Train To Busan: DVD Review
Despite starting off dangerously close to camp territory thanks to a resurrected road-kill, Train To Busan shakes off any silliness to provide one of the year's freshest and engaging takes on the zombie genre.
In South Korea, there's a crisis - amid concerns of foot and mouth inside a quarantine zone, trouble's brewing. Thanks to a "tiny leak at a biotech district", chaos soon reigns and the region is over-run by a zombie virus, turning the masses into rabid feral biters, determined to take down anyone and anything in their way.
Unaware of what's happening, Sok-Woo (Yoo Gong) is trying to get out of spending time with his estranged young daughter Soo-an (Soo-an Kim) because of work pressures. Separated from his wife in another district, Soo-an simply wants to board the train to Busan to go back to her mother, after her father failed to attend her recital.
Motivated by guilt, the pair board the KTX bullet train heading for Busan. Full of other passengers, the train suddenly becomes a killing field when one of the infected ends up on board at the last minute - and soon father and daughter, along with a clutch of other groups, are desperately struggling for survival as society breaks down around them.
It's rare to get a film that offers a fresh take on a tired genre.
But while Train To Busan, with its fast-knit horde of speeding infected may owe a debt to World War Z's scrabbling horde, it's thanks to Sang-ho Yeon's direction and some thrilling action sequences that this is a train well worth boarding.
As the eerie build up begins and glimpsed shots of varying elements of carnage play out just off screen, the sense of indiscriminate panic begins to pile on a level of suspense that's palpable.
Granted, some of the players in the train (a group of jocks, a pregnant woman and comedy partner, a villainous COO) are clearly a little blank canvas, but what the film manages to do is make you connect with them as the atmosphere builds up. Nowhere is this more obvious than the relationship between a selfish father and selfless daughter as they awkwardly reconnect, and the pair sell this worn out trope well. One of the more crucial scenes sees the dad telling his young daughter in such situations as this, to look out solely for herself. It's a shocking moment but one that speaks volumes to how frank and refreshing Train to Busan is.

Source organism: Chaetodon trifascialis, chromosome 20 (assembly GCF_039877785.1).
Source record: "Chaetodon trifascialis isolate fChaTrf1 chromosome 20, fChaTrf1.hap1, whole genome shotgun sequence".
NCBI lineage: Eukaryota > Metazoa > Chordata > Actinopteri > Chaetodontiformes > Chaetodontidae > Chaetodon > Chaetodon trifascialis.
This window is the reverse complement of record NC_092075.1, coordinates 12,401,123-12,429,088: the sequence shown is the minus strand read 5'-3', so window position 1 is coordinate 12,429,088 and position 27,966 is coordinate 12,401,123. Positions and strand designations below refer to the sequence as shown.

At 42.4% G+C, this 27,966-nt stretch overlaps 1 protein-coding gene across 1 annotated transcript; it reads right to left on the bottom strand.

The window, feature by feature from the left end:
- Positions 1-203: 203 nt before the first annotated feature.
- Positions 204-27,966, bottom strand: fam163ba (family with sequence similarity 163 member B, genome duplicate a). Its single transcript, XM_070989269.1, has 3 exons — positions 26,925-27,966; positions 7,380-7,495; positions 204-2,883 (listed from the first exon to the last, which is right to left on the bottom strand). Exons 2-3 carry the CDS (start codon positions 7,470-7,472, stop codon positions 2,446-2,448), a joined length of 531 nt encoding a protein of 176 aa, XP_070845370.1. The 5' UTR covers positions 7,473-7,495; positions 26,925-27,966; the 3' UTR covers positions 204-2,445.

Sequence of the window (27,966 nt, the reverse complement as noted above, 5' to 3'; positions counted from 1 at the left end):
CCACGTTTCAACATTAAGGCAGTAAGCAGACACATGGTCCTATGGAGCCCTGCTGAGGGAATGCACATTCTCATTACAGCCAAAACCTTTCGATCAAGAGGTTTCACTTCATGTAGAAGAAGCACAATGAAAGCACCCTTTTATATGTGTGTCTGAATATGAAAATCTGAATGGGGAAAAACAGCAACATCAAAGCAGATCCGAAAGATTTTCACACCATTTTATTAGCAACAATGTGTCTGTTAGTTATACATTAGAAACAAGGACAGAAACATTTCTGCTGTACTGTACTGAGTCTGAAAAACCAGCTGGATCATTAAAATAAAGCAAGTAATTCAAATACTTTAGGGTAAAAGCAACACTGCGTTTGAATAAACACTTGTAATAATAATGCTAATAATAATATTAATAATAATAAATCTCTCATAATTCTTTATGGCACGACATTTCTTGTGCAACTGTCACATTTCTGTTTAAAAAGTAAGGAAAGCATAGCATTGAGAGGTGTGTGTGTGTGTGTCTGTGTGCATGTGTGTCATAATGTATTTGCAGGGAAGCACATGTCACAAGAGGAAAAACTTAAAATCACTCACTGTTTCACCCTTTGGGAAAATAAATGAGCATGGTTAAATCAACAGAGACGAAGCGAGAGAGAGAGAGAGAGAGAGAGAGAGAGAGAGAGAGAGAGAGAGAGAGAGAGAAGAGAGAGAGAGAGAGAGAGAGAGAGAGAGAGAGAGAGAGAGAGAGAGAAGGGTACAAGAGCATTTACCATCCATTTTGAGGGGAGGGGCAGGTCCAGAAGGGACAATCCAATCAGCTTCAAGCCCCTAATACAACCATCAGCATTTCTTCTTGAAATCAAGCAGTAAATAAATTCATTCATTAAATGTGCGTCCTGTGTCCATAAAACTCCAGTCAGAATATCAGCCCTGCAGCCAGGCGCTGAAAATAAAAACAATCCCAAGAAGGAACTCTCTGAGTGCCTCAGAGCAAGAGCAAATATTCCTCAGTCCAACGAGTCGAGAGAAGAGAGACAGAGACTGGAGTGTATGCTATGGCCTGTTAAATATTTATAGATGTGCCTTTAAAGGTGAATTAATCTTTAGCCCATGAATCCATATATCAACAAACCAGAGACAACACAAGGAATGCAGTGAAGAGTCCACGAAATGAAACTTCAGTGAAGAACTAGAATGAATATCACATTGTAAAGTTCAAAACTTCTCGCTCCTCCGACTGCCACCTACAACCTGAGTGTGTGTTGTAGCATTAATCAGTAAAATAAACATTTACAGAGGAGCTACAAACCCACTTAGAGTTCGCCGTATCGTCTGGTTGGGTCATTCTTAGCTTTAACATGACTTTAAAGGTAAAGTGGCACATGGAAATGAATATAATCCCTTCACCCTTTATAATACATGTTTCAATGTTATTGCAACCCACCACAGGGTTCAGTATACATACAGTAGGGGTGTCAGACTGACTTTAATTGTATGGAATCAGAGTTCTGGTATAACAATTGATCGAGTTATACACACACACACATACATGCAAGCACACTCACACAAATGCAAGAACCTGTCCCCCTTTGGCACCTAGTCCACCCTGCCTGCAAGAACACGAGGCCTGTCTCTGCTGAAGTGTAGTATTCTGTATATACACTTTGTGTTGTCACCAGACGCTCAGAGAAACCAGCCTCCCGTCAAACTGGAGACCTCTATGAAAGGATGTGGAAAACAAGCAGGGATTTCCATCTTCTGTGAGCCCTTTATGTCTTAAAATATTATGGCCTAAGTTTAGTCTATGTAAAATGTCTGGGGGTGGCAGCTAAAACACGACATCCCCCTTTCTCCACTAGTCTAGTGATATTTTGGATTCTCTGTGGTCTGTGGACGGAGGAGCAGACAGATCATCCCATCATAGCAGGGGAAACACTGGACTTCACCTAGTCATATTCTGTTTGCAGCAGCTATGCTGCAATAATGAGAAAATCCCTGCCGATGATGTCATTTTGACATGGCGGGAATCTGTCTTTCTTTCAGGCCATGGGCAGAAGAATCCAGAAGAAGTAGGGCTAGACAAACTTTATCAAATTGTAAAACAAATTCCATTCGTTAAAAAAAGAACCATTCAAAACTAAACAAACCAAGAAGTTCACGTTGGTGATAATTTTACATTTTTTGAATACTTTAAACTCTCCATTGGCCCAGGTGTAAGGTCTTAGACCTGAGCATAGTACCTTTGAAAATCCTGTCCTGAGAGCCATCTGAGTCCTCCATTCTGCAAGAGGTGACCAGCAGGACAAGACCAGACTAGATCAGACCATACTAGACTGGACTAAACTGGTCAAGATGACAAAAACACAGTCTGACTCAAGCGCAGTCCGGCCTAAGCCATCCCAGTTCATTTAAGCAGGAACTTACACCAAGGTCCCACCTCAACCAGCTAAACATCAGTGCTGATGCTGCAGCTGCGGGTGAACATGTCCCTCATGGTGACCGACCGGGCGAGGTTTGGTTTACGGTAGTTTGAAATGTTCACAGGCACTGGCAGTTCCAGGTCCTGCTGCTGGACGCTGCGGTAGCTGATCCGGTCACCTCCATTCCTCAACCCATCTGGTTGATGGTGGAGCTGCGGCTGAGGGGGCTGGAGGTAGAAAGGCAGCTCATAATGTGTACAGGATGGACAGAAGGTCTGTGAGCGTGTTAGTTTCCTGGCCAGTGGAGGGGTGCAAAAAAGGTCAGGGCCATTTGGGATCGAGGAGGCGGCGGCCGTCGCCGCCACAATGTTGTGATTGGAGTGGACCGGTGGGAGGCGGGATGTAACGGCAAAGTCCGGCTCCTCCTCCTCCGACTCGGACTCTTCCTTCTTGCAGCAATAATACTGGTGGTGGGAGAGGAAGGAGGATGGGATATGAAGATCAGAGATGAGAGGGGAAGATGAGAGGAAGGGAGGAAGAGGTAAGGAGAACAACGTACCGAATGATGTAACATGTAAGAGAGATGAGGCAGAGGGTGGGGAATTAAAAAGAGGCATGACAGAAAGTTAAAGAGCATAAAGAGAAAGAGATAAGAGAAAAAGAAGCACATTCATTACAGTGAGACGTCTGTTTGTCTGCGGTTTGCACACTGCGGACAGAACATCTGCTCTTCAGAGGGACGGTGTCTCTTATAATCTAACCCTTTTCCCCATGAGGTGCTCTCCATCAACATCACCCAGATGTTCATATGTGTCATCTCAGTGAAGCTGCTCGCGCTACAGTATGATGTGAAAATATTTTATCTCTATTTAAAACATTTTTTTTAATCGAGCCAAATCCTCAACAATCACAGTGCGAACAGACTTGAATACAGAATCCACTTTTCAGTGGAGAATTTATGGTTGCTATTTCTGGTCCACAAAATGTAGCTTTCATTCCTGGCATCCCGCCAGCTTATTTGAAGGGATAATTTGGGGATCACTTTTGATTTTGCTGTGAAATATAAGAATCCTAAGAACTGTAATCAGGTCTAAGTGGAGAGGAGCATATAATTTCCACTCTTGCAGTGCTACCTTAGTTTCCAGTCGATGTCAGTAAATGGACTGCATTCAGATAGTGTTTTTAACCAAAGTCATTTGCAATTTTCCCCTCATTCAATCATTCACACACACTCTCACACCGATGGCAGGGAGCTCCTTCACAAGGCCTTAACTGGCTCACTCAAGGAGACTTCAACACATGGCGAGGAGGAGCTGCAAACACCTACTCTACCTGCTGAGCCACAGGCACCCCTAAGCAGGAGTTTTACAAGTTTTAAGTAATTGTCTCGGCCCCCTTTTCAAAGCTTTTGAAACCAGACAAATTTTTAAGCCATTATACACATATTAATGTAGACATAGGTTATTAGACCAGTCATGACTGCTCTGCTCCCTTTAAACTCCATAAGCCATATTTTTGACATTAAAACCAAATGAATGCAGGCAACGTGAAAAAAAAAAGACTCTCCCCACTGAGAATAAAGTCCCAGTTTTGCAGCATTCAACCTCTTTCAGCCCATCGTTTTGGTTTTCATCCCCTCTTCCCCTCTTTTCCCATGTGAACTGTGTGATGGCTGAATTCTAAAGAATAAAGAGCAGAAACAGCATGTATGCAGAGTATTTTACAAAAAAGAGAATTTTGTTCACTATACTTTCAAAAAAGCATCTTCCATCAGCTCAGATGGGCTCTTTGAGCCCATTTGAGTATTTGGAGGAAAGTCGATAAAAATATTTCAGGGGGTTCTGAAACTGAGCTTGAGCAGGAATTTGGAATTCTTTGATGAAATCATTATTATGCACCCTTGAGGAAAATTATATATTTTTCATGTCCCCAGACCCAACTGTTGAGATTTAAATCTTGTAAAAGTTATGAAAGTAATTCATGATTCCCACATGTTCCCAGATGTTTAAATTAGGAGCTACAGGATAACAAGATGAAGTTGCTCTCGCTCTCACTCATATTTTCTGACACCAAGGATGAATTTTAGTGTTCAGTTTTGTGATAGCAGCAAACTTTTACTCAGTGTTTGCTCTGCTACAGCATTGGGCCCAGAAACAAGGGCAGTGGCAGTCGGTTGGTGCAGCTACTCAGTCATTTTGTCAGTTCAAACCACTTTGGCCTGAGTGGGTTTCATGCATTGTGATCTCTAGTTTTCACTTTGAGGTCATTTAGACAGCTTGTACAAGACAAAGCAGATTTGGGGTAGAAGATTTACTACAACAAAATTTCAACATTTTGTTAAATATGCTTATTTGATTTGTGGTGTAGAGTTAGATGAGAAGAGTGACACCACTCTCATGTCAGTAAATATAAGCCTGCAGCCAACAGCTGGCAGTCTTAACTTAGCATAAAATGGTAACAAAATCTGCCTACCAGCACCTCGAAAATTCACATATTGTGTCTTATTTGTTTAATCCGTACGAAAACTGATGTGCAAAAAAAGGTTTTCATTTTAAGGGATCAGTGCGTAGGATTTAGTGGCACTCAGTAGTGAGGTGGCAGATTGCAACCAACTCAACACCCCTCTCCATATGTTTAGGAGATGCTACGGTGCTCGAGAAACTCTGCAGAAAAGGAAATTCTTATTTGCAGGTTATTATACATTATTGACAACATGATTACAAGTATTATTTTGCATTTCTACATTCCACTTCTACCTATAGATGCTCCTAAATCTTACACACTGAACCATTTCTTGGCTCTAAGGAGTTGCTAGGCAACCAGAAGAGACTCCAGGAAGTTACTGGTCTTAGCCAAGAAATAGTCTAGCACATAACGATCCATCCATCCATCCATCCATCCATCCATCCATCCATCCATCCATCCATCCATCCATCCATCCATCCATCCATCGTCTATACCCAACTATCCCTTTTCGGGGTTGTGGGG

With its contorting faceless infected, Train To Busan's action sequences are taut and exciting; from the confines of the train, a station stop to the final train yard showdown, the film's MO is one of edge of your seat emotional action. It's admittedly Snowpiercer crossed with 28 Days Later, but that's no bad thing as the film speeds as relentlessly as the train does to its destination.
Sure, there are some societal commentary moments thrown in (the father is a fund manager and his main nemesis is a slimy COO, a rich vs poor allegory hanging in the midst) but the simple MO of Train To Busan is to proffer frights, scares and emotional centres.
With a relatively unknown cast on these shores, it's an added frisson of thrills to wonder who will be picked off and thanks to the pace, tone and stakes for all, Train To Busan emerges as one of the best films of the year - and one well worth getting on board with.